Han Han: “Why Aren't You Grateful?”

Ian Johnson
New York Review of Books
When looking for Chinese reactions to the anti-Japanese riots that took place in late September, it was probably not much of a surprise that the Western press turned to Han Han, the widely read Shanghai-based blogger. In characteristic form, Han...

What’s Really Trending on China’s Twitter: The Voice of China

LIz Carter
Coverage of China in Western media tilts toward the political and economic, so it might surprise some to learn that the top trending terms this summer on Sina Weibo, China’s Twitter, have mostly related to the season’s top television hit: ...

Sensitive Words: Bo Xilai’s Expulsion

Anne Henochowicz
China Digital Times
Since Bo Xilai’s expulsion from the Communist Party and announcement that he would face criminal charges, a number of Sina Weibo terms related to Bo which were previously blocked from search results are now live once again...

Protests Roiling, China’s Mainstream Media Showed an Alternate Reality

Sandra
It’s already entered the annals of China’s brief but rich Internet history: On Sina Weibo, China’s Twitter, posts showing massive anti-Japan protests in China went viral on September 15th and 16th. Out in the real world, protestors across dozens of...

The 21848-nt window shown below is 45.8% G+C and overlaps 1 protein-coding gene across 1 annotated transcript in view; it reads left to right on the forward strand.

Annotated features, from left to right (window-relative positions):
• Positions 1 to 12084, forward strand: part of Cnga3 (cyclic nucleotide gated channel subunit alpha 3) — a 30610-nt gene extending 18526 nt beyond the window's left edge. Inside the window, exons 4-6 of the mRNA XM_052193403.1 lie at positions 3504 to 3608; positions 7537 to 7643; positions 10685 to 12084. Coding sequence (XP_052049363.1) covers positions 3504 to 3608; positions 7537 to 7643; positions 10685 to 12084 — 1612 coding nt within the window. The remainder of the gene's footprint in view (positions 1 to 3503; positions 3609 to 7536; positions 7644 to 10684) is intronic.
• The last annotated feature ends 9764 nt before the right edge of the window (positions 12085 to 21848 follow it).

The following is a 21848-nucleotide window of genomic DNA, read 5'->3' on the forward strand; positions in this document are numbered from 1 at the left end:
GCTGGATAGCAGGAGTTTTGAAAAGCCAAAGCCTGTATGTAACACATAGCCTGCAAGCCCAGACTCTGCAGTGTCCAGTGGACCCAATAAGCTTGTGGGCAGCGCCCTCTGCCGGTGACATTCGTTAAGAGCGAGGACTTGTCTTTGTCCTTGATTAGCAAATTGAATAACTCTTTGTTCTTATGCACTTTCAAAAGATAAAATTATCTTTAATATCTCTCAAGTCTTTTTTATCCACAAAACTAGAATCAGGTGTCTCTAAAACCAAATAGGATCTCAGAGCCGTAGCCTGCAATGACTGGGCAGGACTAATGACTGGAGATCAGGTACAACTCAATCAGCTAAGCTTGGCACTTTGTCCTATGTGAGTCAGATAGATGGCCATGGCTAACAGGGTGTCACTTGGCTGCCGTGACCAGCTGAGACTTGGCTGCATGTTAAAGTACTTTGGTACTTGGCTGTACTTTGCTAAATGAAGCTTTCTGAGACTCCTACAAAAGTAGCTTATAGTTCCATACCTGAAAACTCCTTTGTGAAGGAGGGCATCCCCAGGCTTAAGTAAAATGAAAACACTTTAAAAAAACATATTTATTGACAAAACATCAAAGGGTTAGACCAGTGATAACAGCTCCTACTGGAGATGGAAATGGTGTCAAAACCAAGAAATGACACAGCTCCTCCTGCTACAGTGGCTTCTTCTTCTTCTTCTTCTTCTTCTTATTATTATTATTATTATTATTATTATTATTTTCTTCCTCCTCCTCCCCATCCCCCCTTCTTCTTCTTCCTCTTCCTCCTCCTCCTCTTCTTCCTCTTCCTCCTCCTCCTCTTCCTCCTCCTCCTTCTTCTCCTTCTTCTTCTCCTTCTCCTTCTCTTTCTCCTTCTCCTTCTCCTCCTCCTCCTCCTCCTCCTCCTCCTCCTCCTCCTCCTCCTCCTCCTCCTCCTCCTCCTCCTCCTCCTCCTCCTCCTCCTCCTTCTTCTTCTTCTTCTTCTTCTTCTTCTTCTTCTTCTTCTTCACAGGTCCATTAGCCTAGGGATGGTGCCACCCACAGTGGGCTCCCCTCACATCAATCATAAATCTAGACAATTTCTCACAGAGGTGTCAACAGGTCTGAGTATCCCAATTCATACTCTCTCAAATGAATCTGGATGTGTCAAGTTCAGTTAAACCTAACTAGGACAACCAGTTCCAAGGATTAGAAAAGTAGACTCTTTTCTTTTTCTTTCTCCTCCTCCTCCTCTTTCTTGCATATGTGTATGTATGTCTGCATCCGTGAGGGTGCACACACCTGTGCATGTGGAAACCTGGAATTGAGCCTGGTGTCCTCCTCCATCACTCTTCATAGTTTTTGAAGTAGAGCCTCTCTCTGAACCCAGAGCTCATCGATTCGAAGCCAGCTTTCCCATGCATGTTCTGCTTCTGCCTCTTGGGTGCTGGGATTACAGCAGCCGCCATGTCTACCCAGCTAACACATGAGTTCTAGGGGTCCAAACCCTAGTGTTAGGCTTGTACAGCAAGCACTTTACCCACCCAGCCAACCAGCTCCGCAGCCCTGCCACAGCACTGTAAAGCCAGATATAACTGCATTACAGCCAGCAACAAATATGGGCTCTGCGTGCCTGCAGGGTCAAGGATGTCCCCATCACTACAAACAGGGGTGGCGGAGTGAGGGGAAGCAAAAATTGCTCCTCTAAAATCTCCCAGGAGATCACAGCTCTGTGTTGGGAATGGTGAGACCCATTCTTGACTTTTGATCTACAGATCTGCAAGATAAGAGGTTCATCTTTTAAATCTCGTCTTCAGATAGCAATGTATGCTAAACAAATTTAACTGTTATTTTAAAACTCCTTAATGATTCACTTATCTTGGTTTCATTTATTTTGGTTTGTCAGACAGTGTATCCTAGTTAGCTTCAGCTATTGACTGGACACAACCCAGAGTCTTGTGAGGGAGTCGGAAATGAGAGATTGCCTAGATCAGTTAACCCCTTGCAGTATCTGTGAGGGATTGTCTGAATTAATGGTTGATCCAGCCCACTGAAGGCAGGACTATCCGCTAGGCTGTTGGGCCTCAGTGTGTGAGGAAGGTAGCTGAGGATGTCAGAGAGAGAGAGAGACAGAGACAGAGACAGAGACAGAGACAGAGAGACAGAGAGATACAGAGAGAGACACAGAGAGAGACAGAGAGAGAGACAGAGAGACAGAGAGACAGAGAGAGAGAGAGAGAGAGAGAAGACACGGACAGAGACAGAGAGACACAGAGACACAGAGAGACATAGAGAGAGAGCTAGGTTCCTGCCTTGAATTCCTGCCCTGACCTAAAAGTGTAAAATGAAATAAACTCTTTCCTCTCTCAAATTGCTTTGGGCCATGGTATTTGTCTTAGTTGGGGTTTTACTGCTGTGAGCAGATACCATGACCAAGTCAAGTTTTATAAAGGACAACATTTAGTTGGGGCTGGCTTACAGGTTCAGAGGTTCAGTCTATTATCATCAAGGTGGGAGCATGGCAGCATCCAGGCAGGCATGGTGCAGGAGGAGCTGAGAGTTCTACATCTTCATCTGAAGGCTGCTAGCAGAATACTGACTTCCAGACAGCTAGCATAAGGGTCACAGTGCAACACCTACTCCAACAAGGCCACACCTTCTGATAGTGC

Flag Raising Ceremony Held on China’s First Aircraft Carrier

Barry van Wyk
Danwei
Various front pages in China today feature glowing reports of China’s first aircraft carrier on whose platform a flag raising ceremony was held yesterday. Yet the fact that it happened is just about everything we know for sure about the ship. The...

Chinese ‘Soft Power' Expands in Africa with CCTV

Ronald Yick
Global Voices
Chinese government state-controlled media, China Central Television (CCTV), launched its African regional bureau in Nairobi, Kenya on January 11, 2012. While its presence has diversified the media landscape in Africa, media watchdogs and...

Caixin Media

09.20.12

Hit TV Show Sings Song of Media Model Success